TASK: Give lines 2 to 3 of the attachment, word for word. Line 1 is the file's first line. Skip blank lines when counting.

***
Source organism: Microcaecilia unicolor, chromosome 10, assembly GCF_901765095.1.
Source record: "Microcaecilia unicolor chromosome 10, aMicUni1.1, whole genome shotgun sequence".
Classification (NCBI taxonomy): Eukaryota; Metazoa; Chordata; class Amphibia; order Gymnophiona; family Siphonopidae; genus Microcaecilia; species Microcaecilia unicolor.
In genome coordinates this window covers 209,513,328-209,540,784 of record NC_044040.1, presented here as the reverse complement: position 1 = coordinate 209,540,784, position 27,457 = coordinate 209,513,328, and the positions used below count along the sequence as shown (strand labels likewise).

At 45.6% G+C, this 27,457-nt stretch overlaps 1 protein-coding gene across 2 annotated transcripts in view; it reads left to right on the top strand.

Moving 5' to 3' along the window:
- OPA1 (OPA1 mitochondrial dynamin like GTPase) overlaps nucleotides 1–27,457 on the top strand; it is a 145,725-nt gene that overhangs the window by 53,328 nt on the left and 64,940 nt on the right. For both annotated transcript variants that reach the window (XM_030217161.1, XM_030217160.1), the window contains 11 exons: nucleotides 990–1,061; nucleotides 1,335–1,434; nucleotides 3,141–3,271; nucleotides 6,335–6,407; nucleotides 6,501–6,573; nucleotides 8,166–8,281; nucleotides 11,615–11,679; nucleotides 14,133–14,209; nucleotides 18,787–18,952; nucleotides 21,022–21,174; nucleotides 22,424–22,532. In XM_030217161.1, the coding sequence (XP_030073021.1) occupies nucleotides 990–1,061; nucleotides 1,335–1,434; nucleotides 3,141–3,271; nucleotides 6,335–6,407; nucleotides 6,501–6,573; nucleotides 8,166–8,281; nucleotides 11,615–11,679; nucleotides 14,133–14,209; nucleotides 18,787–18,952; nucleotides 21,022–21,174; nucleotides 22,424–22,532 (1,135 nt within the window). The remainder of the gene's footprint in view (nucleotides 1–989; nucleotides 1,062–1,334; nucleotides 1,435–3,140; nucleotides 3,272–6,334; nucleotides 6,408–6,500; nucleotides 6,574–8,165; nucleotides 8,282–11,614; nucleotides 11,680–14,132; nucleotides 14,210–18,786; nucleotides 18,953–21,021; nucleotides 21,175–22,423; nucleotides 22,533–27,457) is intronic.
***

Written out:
Source record: "Microcaecilia unicolor chromosome 10, aMicUni1.1, whole genome shotgun sequence".
Classification (NCBI taxonomy): Eukaryota; Metazoa; Chordata; class Amphibia; order Gymnophiona; family Siphonopidae; genus Microcaecilia; species Microcaecilia unicolor.